I was interviewed recently by the folks at Ranger4 for their #DevOpsFriday5 question series. Since June 2014 (when I was interviewed) I have published a couple of things which expand on the original answers, so I have outlined these here. The questions were:
- What’s your preferred definition of DevOps?
- When people ‘do’ DevOps, what’s the most common mistake you see them make?
- How do you recommend an organisation new to DevOps start?
- What’s your prediction for what DevOps will look like in 2020?
- Where do you like to go to get a DevOps hit?
Continue reading The most common DevOps adoption mistake, and other answers – interview for DevOpsFriday5
Continuous Delivery and DevOps are difficult. In many organisations the creation of an automated deployment pipeline is impeded by significant technology challenges, and encouraging Development and Operations teams to work together can seem impossible.
In order to help teams adopt and sustain Continuous Delivery and DevOps, Steve Smith and I decided to put together a book of experience reports – Build Quality In – with contributions from fellow practitioners in these fields.
We have a growing list of really excellent contributors, and we are using LeanPub and its ‘lean’ publication model to make available the content as soon as each chapter is ready – no ‘big bang’ releases! The book is available to buy now on LeanPub, and updates will be made throughout the summer of 2014, with all chapters expected to be ‘done’ by September 2014.
70% of royalties from the book will be donated to the UK non-profit organisation Code Club, which inspires kids to learn how to use computers to build software systems. We wanted to support an organisation that is active in engaging and shaping future engineers (both female and male), and Code Club is doing a great job.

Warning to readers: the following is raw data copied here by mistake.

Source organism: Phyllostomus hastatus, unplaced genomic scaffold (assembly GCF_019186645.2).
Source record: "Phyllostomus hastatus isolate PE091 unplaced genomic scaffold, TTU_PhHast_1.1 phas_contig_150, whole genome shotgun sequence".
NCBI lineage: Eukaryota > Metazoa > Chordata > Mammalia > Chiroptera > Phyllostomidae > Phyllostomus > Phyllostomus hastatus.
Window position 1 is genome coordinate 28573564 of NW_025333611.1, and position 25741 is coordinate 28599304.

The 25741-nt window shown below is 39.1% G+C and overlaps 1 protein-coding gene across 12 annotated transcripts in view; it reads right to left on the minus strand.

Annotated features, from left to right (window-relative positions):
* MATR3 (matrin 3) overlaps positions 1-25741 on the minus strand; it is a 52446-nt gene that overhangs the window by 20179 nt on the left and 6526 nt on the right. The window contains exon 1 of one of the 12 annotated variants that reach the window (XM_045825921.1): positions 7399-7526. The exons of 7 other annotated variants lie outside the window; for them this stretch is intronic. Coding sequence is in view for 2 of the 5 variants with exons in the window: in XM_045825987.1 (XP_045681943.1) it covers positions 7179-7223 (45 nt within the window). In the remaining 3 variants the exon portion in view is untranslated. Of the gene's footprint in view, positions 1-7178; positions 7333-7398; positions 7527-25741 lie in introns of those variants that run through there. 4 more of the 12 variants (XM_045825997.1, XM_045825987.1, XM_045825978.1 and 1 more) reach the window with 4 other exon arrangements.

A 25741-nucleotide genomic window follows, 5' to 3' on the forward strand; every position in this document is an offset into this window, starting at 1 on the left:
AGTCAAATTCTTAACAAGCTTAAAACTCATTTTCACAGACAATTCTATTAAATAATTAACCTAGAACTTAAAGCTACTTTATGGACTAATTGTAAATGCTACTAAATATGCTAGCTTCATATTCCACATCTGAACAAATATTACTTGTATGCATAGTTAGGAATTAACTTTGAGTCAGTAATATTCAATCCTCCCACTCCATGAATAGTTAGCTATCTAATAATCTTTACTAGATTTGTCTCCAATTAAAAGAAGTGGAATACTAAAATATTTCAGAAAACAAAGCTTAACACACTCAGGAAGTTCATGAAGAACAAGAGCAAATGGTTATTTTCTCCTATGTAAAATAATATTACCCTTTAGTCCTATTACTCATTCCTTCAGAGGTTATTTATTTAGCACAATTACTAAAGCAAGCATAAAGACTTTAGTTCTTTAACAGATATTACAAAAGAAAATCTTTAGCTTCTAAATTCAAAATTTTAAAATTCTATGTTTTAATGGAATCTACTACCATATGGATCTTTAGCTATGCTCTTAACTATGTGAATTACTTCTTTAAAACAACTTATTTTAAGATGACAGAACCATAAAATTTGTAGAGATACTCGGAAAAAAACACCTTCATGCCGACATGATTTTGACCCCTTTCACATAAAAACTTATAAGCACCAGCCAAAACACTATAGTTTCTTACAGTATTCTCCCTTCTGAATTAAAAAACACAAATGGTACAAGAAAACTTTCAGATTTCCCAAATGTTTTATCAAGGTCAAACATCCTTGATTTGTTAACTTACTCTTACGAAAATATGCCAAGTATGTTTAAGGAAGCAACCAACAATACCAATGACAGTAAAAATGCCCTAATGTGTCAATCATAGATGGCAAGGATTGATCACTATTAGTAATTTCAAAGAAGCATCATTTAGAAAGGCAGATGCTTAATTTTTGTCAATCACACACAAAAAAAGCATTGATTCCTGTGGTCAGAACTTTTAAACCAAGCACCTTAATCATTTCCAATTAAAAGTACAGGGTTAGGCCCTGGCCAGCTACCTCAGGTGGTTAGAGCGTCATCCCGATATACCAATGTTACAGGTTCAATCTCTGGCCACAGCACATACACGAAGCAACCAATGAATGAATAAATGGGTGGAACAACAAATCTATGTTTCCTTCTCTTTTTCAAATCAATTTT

We’re excited to be working with so many talented people on this book, which we hope will become a useful resource for people working in a Continuous Delivery or DevOps context.
At the Unicom DevOps Summit event in London on February 28th 2014 we experimented with some extra audience/attendee participation by asking for questions on record cards and encouraged people to ‘dot-vote‘ on the questions most interesting to them. There were some good questions, but unfortunately we did not get chance to discuss many of them, so here are all the questions from the card board, along with some very brief attempts at answers.
- Should security be a part of DevOps?
- To what extent and how do you insist on standardisation for multiple Scrum + ‘DevOps’ teams with no separate Operations team?
- What’s the likely process flow of / disruptions to / duration of DevOps adoption?
- Where does ‘Operations’ sit in the ITIL model? All over the place? e.g. Service Transition?
- How about some example scenarios? Tangible comparison points would be useful.
- Where does DevOps start and finish (from a process perspective)?
- Is DevOps just a job title?
- Is co-location of resource necessary for successful DevOps?
- How essential is cloud technology to DevOps?
- How will the announcement that ThoughtWorks are ‘open sourcing’ their Go DevOps product affect other vendor products? Why pay for other products?
- There are a lot of open source DevOps/release/orchestration tools – is anyone using (or know about) the Windows equivalent?
- How do you overcome developer resistance to writing Run Book docs? Are the processes to drive adoption? Is it a sackable offence?
Continue reading DevOps Questions from Unicom DevOps Summit Feb 2014
I recently presented a webinar on What Does DevOps Culture Feel Like? in which I attempted to characterise what it feels like to work within a DevOps culture (part of the Experience DevOps workshop series).
Continue reading What Does DevOps Culture Feel Like?
We’re giving a free webinar called What Does DevOps Culture Feel Like? at 12:00 UK time on 25 October 2013, in association with UNICOM Seminars. Register: https://www4.gotomeeting.com/register/235050679